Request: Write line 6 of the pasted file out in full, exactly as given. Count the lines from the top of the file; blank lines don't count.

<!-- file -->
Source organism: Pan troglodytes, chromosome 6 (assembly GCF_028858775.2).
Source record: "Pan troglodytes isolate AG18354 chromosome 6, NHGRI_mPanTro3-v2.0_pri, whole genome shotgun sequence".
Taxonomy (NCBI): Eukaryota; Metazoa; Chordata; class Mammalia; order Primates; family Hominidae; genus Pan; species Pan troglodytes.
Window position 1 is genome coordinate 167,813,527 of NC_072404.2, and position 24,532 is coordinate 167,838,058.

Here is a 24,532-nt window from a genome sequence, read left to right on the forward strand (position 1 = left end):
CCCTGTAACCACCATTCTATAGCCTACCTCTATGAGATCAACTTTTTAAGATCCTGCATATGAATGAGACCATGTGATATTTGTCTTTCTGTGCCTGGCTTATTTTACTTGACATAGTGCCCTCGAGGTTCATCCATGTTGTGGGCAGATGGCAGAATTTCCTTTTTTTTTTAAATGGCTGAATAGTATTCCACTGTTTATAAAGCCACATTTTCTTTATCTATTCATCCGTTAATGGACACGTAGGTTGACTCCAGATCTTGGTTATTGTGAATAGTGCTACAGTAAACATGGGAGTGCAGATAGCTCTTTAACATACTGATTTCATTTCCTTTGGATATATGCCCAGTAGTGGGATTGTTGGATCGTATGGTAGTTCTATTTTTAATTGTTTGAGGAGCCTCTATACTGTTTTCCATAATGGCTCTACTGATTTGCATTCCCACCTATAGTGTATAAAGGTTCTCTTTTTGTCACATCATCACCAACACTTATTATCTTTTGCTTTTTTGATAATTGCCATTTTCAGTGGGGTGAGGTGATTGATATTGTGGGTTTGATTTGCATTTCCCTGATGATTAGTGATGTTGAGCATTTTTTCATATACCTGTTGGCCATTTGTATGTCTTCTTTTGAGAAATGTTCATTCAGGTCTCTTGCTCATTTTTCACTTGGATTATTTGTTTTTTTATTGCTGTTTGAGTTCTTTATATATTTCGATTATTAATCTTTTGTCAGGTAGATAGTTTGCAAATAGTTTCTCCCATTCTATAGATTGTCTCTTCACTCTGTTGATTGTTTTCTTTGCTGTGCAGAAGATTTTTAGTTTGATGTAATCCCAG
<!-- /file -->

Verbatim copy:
CCCTGTAACCACCATTCTATAGCCTACCTCTATGAGATCAACTTTTTAAGATCCTGCATATGAATGAGACCATGTGATATTTGTCTTTCTGTGCCTGGCTTATTTTACTTGACATAGTGCCCTCGAGGTTCATCCATGTTGTGGGCAGATGGCAGAATTTCCTTTTTTTTTTAAATGGCTGAATAGTATTCCACTGTTTATAAAGCCACATTTTCTTTATCTATTCATCCGTTAATGGACACGTAGGTTGACTCCAGATCTTGGTTATTGTGAATAGTGCTACAGTAAACATGGGAGTGCAGATAGCTCTTTAACATACTGATTTCATTTCCTTTGGATATATGCCCAGTAGTGGGATTGTTGGATCGTATGGTAGTTCTATTTTTAATTGTTTGAGGAGCCTCTATACTGTTTTCCATAATGGCTCTACTGATTTGCATTCCCACCTATAGTGTATAAAGGTTCTCTTTTTGTCACATCATCACCAACACTTATTATCTTTTGCTTTTTTGATAATTGCCATTTTCAGTGGGGTGAGGTGATTGATATTGTGGGTTTGATTTGCATTTCCCTGATGATTAGTGATGTTGAGCATTTTTTCATATACCTGTTGGCCATTTGTATGTCTTCTTTTGAGAAATGTTCATTCAGGTCTCTTGCTCATTTTTCACTTGGATTATTTGTTTTTTTATTGCTGTTTGAGTTCTTTATATATTTCGATTATTAATCTTTTGTCAGGTAGATAGTTTGCAAATAGTTTCTCCCATTCTATAGATTGTCTCTTCACTCTGTTGATTGTTTTCTTTGCTGTGCAGAAGATTTTTAGTTTGATGTAATCCCAG